On May 3, 1917, the Brewers traveled to Indianapolis and defeated the team there to improve their win-loss record to 7–8. Shay visited a local tavern that night and had some drinks. The tavern owner took Shay to a beauty parlor and introduced him to Gertrude Anderson, the owner of the beauty parlor. Anderson gave Shay a manicure and accompanied him to the Hotel English. Shay complained to busboy Eugene Jones about the placement of sugar bowls at his table. Clarence Euell, a black waiter at the cafe, came to address Shay's concern. An argument ensued during which Shay pulled out a gun and shot Euell in the abdomen. Euell wrestled Shay to the ground, pressing his foot down on Shay's head.
Euell was taken to a hospital and died about an hour after the shooting. He was never able to formally identify Shay as the shooter. When Shay was arrested in his hotel room that night, police officers said that he appeared to be intoxicated. He refused to make any statements. He was held without bail and charged with second-degree murder. A conviction carried the possibility of life imprisonment. A few days after the shooting, American Association owners were collecting funds to assist in Shay's criminal defense. As the case was about to go to trial, one of the attorneys became ill, so the proceedings were delayed for several weeks. The trial was reset for November 12, 1917.
At a coroner's inquest, several witnesses had testified that they saw Shay shoot Euell after an argument over a sugar bowl. Anderson said that she did not see much after the initial verbal exchange because she fled the dining area as soon as the argument escalated. At trial, Anderson said that Shay had two drinks at the cafe. She said that Euell had been staring at her, was rude to them and lunged toward Shay before the shooting. The cafe's manager said that Euell had not been rude to Shay. Two waiters denied that Euell had lunged at Shay. A cashier testified that when Shay asked for sugar, Euell pointed out that there was already some on his table, but he brought two more bowls. She said that Shay called Euell "smarty" and confronted Euell with the gun while the waiter was walking away. Shay denied being drunk and said that Euell hit him and threatened to kill him before the shooting.
At 11 p.m. on November 21, the case was sent to the jury. At 9:20 a.m. the next day, a not guilty verdict was announced. There was applause in the courtroom when Shay was cleared. An editorial in the local newspaper denounced the verdict the next day. Regarding Shay's self-defense assertion, the editorial said, "The only testimony that even tends to sustain that theory was his own." Black newspapers also criticized the outcome of the case.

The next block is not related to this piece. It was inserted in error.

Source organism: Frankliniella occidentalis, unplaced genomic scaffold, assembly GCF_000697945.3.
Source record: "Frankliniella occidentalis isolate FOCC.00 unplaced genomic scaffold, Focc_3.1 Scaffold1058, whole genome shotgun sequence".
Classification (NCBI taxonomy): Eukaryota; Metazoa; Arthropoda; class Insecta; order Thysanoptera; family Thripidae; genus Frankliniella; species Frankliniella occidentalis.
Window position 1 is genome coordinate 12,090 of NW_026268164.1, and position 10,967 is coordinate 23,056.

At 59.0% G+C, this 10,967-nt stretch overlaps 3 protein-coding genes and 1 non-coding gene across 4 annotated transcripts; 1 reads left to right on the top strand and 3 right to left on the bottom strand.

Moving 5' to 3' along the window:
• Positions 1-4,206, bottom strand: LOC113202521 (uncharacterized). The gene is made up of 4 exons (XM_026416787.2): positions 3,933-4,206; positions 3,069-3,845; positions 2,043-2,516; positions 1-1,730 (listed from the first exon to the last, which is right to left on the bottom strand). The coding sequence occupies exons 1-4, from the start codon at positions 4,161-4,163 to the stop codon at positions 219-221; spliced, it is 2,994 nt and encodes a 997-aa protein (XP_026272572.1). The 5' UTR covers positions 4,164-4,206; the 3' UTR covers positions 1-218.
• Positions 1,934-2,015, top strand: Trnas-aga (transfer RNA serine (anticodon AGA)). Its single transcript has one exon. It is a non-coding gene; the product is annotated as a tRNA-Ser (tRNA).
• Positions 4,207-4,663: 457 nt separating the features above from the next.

From the time of Shay's arrest through the end of the 1918 season, the Brewers went through four more managers. Clark returned to the team in 1922, spending several more years as manager. Shay ended his baseball career as a scout for Columbus of the American Association.
Shay was found dead in a Kansas City hotel room on December 1, 1927. He was found with a gunshot wound to the head. Police officials initially said that the manner of death could have been either suicide or murder. Shay stayed in his room on the day that he died. A porter went to check on him that evening and found him on the floor with a pistol a few inches from his right hand. When physicians examined Shay's body, they found that a bullet had entered the right ear and exited the back of the head. Shay had lost the use of his right arm and hand after a stroke. Police said that if Shay were holding the gun in his left hand, it would not have been easy for him to shoot himself in the right side of the head.
After his death, sportswriter Manning Vaughan described Shay as a "fire eating, umpire hating player and just as hard when he became a manager." He said that Shay was a "polished gentleman – with his friends. But he was everything else with people he did not like. He would fight at the least provocation, and as it was generally known he packed a gun the gentlemen involved never stuck around very long to argue."
- After Shay's death, several sources reported that he changed the spelling of his name from Shea to Shay after retiring from baseball, but newspaper accounts throughout his career indicate that he spelled the name Shay by the time his playing career began.